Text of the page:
Will Obama Block the Keystone Pipeline or Just Keep Bending?
by Bill McKibben
As the battle over the Keystone XL pipeline has worn on — and it’s now well over two years old — it’s illuminated the Obama presidency like no other issue. It offers the president not just a choice of policies, but a choice of friends, worldviews, styles. It’s become an X-ray for a flagging presidency. The stakes are sky-high, and not just for Obama. I’m writing these words from Pittsburgh, amid 7,000 enthusiastic and committed young people gathering to fight global warming, and my guess is that his choice will do much to determine how they see politics in this country. Let us stipulate at the start that whether or not to build the pipeline is a decision with profound physical consequences. If he approves its construction, far more of the dirtiest oil on Earth will flow out of the tar sands of Alberta, Canada, and reach the U.S. Gulf […]
The New York Times and the Enduring “Threat” of Isolationism
by Andrew Bacevich
The abiding defect of U.S. foreign policy? It’s isolationism, my friend. Purporting to steer clear of war, isolationism fosters it. Isolationism impedes the spread of democracy. It inhibits trade and therefore prosperity. It allows evildoers to get away with murder. Isolationists prevent the United States from accomplishing its providentially assigned global mission. Wean the American people from their persistent inclination to look inward and who knows what wonders our leaders will accomplish. The United States has been at war for well over a decade now, with U.S. attacks and excursions in distant lands having become as commonplace as floods and forest fires. Yet during the recent debate over Syria, the absence of popular enthusiasm for opening up another active front evoked expressions of concern in Washington that Americans were once more turning their backs on the world. As he was proclaiming the imperative of punishing the government of Bashar al-Assad, […]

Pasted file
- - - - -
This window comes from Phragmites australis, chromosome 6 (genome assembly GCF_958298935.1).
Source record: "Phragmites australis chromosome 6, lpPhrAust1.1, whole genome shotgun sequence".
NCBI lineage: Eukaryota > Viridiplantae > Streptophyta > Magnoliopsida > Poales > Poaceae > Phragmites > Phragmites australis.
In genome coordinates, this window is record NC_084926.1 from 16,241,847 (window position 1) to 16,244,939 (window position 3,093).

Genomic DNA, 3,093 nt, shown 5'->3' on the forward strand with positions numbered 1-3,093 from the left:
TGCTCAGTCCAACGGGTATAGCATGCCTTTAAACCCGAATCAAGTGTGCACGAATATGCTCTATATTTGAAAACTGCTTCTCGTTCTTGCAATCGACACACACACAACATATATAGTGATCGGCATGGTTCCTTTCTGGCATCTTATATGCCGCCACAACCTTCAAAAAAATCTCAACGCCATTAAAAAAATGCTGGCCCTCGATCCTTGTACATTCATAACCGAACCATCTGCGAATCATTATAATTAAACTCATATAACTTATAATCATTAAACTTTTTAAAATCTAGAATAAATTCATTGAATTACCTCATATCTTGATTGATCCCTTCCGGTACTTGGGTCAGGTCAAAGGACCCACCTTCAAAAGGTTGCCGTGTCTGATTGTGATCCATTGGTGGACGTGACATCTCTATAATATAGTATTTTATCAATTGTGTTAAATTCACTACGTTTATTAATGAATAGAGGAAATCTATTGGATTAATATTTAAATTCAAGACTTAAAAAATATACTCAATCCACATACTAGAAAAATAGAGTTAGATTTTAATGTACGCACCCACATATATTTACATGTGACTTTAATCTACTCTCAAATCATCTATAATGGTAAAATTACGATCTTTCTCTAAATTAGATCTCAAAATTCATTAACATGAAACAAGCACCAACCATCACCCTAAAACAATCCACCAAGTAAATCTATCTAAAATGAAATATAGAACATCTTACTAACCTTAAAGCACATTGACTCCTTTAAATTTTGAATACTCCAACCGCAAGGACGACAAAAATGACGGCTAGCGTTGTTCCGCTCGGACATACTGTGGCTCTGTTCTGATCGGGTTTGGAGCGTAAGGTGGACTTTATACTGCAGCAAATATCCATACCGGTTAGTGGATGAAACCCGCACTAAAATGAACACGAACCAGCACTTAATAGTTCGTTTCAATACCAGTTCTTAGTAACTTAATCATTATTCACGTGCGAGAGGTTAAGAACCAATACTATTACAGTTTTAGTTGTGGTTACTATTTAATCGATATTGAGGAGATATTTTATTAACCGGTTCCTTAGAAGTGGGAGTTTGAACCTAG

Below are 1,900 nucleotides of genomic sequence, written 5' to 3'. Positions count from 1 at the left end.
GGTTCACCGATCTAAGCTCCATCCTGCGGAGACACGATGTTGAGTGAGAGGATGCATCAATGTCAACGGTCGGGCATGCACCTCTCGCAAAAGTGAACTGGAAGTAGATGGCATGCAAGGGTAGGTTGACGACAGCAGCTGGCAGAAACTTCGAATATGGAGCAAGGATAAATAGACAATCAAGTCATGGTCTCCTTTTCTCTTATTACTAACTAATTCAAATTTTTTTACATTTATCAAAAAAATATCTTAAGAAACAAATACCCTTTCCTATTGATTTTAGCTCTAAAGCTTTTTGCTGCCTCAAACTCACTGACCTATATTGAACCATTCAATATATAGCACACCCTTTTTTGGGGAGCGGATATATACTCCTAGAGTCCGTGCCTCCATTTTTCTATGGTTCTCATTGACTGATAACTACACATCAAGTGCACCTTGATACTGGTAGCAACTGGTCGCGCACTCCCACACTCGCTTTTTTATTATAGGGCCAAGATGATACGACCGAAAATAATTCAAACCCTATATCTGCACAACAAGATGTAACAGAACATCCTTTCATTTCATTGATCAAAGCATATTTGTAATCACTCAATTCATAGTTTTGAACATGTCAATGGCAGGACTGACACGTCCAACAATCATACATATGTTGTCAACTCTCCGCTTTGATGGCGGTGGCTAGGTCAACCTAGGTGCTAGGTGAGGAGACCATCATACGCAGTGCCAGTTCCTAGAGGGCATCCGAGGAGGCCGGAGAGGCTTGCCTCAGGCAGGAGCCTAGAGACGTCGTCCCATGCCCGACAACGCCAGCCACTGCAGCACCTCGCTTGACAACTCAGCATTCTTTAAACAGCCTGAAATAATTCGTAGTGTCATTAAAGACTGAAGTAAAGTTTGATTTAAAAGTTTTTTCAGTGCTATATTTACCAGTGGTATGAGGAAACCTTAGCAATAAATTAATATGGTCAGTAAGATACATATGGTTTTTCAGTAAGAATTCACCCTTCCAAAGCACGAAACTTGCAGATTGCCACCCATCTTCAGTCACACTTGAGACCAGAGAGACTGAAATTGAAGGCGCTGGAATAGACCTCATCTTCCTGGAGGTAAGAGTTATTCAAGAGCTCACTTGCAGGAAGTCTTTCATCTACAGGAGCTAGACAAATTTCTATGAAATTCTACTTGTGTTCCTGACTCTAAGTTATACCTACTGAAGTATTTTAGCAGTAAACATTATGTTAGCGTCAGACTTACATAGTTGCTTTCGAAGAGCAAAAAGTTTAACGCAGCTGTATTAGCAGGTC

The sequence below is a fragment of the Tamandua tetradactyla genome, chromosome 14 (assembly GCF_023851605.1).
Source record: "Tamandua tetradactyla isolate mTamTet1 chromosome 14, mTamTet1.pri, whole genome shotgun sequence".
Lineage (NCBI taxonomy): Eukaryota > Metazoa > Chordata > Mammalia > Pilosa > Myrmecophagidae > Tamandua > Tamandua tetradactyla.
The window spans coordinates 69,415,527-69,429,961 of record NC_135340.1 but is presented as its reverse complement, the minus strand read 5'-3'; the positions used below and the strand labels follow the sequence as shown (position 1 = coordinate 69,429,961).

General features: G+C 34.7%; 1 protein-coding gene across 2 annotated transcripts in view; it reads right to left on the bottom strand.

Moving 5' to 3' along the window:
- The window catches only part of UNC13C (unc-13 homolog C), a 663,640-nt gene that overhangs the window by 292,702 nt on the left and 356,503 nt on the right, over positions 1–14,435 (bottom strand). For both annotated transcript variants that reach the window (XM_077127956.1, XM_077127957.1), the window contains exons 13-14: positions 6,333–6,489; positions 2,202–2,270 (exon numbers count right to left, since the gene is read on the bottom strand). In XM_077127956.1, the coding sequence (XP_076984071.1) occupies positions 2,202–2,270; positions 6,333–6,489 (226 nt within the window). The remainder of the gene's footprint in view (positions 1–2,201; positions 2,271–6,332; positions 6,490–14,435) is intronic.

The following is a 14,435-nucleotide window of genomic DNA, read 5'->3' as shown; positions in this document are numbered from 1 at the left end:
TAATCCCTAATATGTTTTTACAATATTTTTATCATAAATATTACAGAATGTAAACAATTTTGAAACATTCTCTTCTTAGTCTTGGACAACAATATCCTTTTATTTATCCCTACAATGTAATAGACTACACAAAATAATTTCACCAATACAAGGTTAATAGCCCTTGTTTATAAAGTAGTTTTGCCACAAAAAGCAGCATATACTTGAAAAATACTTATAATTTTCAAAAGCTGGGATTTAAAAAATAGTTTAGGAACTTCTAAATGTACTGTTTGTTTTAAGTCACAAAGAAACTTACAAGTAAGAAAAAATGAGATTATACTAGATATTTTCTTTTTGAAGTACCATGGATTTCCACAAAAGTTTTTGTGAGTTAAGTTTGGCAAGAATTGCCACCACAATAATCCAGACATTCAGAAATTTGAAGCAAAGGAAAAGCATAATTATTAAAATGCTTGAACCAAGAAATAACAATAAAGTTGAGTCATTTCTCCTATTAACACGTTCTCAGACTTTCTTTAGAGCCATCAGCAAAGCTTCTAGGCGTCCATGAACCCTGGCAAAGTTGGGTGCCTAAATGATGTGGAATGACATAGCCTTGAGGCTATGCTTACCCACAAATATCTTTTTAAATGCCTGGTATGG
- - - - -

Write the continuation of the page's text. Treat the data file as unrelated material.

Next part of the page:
Hallelujah, Oil and Gas Forever!
by Michael Klare
For years, energy analysts had been anticipating an imminent decline in global oil supplies. Suddenly, they’re singing a new song: Fossil fuels growing scarce? Don’t even think about it! The news couldn’t be better: fossil fuels will become ever more abundant. And all that talk about climate change? Don’t worry about it, they chant. Go out and enjoy the benefits of cheap and plentiful energy forever. This movement from gloom about our energy future to what can only be called fossil-fuel euphoria may prove to be the hallmark of our peculiar moment. In a speech this September, for instance, Barry Smitherman, chairman of the Texas Railroad Commission (that state’s energy regulatory agency), claimed that the Earth possesses a “relatively boundless supply” of oil and natural gas. Not only that — and you can practically hear the chorus of cheering in Houston and other oil centers — but many of the […]
12 Years in Afghanistan Down the Memory Hole
by Ann Jones
Will the U.S. still be meddling in Afghanistan 30 years from now? If history is any guide, the answer is yes. And if history is any guide, three decades from now most Americans will have only the haziest idea why. Since the 1950s, the U.S. has been trying to mold that remote land to its own desires, first through an aid “war” in the midst of the Cold War with the Soviet Union; then, starting as the 1970s ended, an increasingly bitter and brutally hot proxy war with the Soviets meant to pay them back for supporting America’s enemies during the war in Vietnam. One bad war leads to another. From then until the early 1990s, Washington put weapons in the hands of Islamic fundamentalist extremists of all sorts — thought to be natural, devoutly religious allies in the war against “godless communism” — gloated over the Red Army’s defeat and […]